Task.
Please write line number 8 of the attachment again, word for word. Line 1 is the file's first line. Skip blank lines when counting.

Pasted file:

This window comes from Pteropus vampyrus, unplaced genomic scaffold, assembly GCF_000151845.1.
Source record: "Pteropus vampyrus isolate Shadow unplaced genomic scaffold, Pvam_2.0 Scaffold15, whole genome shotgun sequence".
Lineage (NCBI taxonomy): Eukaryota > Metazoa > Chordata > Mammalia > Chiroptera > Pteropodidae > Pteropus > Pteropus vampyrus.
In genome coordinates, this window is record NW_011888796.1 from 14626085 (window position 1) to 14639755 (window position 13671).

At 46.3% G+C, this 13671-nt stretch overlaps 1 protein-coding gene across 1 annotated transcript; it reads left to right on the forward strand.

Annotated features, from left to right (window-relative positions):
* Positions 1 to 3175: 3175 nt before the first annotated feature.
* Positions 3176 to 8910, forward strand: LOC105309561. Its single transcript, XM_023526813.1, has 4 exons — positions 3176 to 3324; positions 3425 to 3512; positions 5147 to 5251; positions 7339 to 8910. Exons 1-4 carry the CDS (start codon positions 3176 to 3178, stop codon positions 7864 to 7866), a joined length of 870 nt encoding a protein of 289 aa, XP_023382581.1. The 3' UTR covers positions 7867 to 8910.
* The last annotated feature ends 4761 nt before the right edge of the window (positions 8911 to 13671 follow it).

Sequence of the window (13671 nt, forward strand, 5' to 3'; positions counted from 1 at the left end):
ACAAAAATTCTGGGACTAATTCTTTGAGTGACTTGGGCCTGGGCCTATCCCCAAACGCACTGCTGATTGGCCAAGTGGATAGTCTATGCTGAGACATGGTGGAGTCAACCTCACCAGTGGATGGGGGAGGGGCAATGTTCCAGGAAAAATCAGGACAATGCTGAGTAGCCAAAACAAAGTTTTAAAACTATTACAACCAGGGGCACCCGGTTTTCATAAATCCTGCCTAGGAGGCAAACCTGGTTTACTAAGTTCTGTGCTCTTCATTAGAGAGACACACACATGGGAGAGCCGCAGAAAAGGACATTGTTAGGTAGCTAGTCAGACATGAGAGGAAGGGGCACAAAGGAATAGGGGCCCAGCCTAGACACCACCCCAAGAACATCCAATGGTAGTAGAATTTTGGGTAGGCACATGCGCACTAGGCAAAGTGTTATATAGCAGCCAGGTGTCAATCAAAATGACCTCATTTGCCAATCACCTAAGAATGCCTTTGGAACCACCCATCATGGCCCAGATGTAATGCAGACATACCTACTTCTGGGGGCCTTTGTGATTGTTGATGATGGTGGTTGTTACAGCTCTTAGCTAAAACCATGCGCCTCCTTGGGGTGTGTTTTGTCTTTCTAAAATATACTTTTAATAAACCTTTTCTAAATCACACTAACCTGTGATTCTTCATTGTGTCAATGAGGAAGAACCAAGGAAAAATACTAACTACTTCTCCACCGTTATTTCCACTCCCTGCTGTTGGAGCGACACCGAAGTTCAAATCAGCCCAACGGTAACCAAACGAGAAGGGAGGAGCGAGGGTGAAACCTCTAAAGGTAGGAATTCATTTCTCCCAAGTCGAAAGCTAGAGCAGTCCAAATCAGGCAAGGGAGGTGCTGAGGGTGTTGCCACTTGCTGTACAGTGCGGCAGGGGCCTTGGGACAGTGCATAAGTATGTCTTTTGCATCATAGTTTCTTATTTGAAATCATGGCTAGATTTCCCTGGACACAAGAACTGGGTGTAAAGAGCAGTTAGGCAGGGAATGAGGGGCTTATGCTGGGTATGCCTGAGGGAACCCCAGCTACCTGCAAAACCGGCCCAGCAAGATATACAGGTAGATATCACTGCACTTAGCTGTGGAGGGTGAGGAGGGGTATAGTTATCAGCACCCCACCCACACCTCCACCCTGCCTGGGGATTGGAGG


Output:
* Positions 3176 to 8910, forward strand: LOC105309561. Its single transcript, XM_023526813.1, has 4 exons — positions 3176 to 3324; positions 3425 to 3512; positions 5147 to 5251; positions 7339 to 8910. Exons 1-4 carry the CDS (start codon positions 3176 to 3178, stop codon positions 7864 to 7866), a joined length of 870 nt encoding a protein of 289 aa, XP_023382581.1. The 3' UTR covers positions 7867 to 8910.